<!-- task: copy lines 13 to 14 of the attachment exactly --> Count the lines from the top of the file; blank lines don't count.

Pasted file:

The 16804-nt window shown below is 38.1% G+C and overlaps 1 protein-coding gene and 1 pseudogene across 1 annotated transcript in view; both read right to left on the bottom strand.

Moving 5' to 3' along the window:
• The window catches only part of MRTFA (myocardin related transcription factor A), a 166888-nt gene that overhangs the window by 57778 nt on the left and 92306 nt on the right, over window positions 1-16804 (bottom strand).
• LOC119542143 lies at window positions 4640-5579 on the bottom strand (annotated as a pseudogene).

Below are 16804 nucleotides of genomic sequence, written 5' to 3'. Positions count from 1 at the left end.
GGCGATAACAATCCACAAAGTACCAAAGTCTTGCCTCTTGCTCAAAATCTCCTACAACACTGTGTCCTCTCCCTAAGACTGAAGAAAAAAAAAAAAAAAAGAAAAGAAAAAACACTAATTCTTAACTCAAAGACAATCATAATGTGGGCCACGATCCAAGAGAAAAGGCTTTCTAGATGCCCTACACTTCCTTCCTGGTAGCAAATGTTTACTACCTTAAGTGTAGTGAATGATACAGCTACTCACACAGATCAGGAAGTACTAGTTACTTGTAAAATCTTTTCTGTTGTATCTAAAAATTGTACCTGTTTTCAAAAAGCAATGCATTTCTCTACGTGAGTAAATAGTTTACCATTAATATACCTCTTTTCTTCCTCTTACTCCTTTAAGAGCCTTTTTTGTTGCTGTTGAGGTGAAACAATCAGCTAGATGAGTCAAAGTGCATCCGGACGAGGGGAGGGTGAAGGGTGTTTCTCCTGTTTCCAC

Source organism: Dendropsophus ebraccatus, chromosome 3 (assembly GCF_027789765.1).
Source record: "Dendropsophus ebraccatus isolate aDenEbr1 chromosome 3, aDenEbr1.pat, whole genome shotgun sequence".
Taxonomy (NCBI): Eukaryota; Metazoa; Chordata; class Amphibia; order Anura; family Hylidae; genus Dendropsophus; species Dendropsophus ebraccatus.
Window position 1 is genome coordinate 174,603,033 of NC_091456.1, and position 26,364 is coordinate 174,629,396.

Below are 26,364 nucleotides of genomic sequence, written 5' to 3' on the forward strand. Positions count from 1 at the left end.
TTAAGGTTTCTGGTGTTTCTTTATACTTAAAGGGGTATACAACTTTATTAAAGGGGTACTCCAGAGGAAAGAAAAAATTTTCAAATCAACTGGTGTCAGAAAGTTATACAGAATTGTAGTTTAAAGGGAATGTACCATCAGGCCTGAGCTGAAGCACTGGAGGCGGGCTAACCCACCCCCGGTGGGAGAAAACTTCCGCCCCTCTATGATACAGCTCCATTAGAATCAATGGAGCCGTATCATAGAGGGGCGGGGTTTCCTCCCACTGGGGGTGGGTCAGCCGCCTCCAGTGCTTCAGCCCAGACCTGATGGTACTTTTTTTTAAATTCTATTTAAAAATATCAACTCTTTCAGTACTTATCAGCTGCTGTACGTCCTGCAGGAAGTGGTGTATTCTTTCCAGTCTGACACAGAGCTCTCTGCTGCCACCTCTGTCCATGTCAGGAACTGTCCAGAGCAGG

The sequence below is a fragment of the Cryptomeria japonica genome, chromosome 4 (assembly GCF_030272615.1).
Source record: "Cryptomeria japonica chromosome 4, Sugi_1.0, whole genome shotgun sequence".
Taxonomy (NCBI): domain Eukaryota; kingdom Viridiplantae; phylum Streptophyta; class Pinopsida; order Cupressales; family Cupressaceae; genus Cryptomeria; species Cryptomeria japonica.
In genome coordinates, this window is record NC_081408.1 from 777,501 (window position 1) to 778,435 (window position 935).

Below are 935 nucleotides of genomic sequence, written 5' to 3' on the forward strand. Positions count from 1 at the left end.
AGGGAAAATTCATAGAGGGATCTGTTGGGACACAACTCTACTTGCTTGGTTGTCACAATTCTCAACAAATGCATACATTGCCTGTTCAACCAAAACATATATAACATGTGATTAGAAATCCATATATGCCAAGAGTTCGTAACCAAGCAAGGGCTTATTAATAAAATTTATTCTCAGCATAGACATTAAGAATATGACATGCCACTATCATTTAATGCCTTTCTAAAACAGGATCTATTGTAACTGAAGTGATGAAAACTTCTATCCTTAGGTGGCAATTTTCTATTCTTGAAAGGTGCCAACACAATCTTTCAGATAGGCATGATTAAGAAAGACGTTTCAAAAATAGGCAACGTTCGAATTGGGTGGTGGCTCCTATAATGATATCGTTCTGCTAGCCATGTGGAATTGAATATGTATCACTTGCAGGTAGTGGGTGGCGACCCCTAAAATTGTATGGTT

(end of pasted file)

The sequence below is a fragment of the Cryptomeria japonica genome, chromosome 4 (assembly GCF_030272615.1).
Source record: "Cryptomeria japonica chromosome 4, Sugi_1.0, whole genome shotgun sequence".